Incentivizing Innovation in #Development
By Andrew Preston, Development Counsellor at the British Embassy in Washington.
I’ve been getting into Twitter in the last couple of weeks. I know I’m only five years later than everyone else, but I’m loving the new insights and the quirkiness of it all. Two things were “trending” on my Twitter timeline recently that, seemingly unrelated, made me reflect on the incentives shaping donor effectiveness.
The Global Development Lab
First, USAID launched its Global Development Lab (#GlobalDevLab). This happened with much fanfare, including an event with Secretary Clinton (and a gazillion tweets!). There’s good coverage in Nature, the Guardian, Time, and DEVEX.
A HT (that’s ‘hat tip’ for Twitter newbies like me) to @RajShah for establishing this. Arguably, it represents the culmination of his vision and priorities over the last three years. It encapsulates his focus on science, evidence and innovation. It embodies his focus on “open source development,” encouraging USAID to engage with a much broader range of development actors, including universities, students, civil society organizations, the private sector, and other stakeholders across the world. The lab’s stated purpose is “to discover, test, and scale breakthrough development innovations to solve development challenges faster and cheaper in support of US foreign policy and development goals and to accelerate the transformation of USAID as the world’s premier development agency.”
A Jordanian’s Perspective on Nonproliferation
By Ala’ A. Alrababa’h, Middle East Next Generation Arms Control Network Fellow
During my undergraduate studies Dartmouth College, I took several classes related to issues of international security and nuclear weapons. This prompted me to think hard about my background. I realized that three of Jordan’s neighbors, namely Israel, Iraq, and Syria, possessed or continue to possess weapons of mass destruction. I’ve had conflicting views on such weapons ever since. On the one hand, I appreciated the argument for nuclear deterrence, particularly during the Cold War. On the other hand, I feared the possibility of use of weapons of mass destruction in the Middle East. Chemical weapons were used in the region in the past, and, according to some reports, nuclear weapons were close to being used.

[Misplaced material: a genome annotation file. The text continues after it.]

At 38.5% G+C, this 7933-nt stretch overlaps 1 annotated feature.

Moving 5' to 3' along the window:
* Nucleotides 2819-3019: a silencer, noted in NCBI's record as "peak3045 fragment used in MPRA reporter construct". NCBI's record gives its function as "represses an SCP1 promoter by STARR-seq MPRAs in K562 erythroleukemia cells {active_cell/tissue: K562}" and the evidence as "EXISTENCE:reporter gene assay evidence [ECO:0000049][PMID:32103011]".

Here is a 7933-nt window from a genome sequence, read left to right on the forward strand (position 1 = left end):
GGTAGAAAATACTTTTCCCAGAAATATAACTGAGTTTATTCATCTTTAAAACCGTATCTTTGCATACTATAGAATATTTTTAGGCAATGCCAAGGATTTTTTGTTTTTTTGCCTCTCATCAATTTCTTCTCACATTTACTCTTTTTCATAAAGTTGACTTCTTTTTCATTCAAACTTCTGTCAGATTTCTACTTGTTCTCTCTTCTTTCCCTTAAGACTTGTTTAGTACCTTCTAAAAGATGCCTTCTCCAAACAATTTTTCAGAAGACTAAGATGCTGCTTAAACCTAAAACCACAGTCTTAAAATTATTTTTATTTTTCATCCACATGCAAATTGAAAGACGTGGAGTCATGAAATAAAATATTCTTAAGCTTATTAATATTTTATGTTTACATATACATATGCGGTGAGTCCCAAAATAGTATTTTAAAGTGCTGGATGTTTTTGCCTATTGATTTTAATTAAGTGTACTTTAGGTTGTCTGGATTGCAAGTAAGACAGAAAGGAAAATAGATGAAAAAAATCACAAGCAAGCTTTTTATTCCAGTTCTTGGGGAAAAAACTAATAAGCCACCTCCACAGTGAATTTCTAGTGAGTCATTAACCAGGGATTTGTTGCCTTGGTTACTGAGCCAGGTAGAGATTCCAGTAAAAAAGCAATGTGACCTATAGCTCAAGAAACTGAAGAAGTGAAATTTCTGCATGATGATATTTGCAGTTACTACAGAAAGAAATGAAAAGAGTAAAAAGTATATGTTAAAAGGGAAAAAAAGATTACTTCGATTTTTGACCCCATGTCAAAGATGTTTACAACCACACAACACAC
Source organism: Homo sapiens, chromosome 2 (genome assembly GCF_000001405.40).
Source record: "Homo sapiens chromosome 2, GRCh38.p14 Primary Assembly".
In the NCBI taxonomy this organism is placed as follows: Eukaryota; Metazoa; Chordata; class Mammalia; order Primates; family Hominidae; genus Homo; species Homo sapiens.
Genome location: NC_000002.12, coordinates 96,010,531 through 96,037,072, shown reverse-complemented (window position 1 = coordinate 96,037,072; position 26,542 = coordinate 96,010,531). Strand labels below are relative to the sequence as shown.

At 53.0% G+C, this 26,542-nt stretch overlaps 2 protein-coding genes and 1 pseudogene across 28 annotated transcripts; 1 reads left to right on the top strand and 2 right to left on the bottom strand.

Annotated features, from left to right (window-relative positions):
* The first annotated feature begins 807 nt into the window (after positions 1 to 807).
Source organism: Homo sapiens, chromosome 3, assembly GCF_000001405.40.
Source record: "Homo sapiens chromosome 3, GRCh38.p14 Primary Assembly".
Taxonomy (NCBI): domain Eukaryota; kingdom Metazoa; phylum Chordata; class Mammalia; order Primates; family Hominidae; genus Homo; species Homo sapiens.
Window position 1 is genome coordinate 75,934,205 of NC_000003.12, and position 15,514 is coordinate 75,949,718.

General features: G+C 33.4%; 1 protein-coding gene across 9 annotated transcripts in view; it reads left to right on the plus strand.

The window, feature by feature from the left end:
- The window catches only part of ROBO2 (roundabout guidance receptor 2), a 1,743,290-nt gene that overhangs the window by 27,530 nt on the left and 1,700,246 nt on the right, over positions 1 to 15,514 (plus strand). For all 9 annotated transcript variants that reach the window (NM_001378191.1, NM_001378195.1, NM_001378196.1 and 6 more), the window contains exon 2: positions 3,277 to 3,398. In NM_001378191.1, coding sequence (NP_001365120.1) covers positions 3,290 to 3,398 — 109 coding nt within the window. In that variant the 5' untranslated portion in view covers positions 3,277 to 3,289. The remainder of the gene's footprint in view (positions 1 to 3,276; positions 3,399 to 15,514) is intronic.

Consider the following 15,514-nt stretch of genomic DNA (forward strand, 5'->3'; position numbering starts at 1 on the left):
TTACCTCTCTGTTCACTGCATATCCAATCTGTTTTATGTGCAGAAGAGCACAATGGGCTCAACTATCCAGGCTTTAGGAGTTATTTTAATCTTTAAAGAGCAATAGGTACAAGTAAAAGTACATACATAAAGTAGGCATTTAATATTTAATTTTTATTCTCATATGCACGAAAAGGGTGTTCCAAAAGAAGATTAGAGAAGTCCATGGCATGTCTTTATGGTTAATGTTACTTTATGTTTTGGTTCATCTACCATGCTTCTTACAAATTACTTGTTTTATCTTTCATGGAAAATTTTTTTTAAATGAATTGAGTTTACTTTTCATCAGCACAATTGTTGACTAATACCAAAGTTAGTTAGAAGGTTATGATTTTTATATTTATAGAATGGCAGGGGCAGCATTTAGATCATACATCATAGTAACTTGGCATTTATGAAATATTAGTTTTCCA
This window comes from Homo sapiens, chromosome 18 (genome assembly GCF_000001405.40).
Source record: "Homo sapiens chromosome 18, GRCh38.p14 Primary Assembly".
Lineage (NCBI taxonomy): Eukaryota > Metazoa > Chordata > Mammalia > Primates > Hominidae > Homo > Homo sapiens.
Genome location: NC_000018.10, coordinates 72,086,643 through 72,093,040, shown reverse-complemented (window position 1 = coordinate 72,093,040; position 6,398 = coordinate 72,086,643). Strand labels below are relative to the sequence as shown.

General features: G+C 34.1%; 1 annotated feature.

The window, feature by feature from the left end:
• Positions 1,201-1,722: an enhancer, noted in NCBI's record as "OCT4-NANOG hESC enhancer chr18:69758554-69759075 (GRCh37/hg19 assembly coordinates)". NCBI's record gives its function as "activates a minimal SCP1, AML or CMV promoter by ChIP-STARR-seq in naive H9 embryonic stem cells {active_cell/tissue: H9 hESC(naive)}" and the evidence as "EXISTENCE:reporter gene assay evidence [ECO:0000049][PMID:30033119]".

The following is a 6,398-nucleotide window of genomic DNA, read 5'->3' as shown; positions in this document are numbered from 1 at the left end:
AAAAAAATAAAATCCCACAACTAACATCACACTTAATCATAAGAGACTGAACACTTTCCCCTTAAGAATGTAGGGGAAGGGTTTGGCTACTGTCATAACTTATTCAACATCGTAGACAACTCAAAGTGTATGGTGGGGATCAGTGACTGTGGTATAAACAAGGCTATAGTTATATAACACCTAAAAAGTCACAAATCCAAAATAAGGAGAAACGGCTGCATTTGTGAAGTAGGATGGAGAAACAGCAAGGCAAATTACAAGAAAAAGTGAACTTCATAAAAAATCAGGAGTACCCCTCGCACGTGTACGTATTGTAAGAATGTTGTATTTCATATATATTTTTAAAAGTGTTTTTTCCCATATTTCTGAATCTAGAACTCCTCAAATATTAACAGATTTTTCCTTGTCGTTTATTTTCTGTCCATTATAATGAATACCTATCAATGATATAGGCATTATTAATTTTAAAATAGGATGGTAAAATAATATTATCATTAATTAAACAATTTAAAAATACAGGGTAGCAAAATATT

My uncertainty about those issues drove me to investigate them further. Thus, during the summer of 2012, I worked as a Davis Fellow at the Center for Nonproliferation Studies in Monterey, California. During my time there, Dr. Kane invited me to join the network. I welcomed the opportunity and participated in my first event with the network in July 2012. I have been a member since.
From fantastic actors and stunning locations, through to a wealth of behind the camera talent, Film is GREAT Britain. Have a look at our latest show reel.
The Global Summit to End Sexual Violence in Conflict on 10-13 June 2014 at ExCeL London will be the largest gathering ever brought together on this subject. Foreign Secretary William Hague will co-chair the summit with Angelina Jolie, Special Envoy for the UN High Commissioner for Refugees.
All the governments that have endorsed the UN Declaration of Commitment to End Sexual Violence in Conflict will be invited, as will legal, military and judicial practitioners and representatives from multilateral organisations, NGOs and civil society.
The Summit aims to create irreversible momentum against sexual violence in conflict and deliver practical action that impacts those on the ground. Read more about the aims of the Summit ›
Today is the 102nd anniversary of Titanic’s maiden voyage tragedy
On 14 April 1912 at 11.40pm the Titanic collided with an iceberg. The impact caused underwater damaged to the ships first six compartments, the first five flooding out of control.
Learn more at TitanicBelfast.com ›
The Lanes in Brighton are awash with vintage gear, antiques and jewellery, all brought together around a historic network of narrow city streets. Whether you’re shopping or just exploring, the area is full of character and plenty of independent cafes to unwind in.
HMS Illustrious, the Royal Navy’s high-readiness helicopter and commando carrier, has been taking part in Exercise Joint Warrior this week, operating off the coast of the UK. The picture shows Royal Marines from 40 Commando moving from the ship’s cavernous hangar up to the flight deck to be projected ashore via Sea King helicopters from 845 Naval Air Squadron and RAF Chinooks.
The exercise, which began on 25 March, engages more than 35 warships, 25 different types of aircraft, and personnel from the various participating nations, which include the UK, USA, Turkey, Germany, Belgium, France, Holland and Denmark.
Photo by Leading Airman Will Haigh, Crown copyright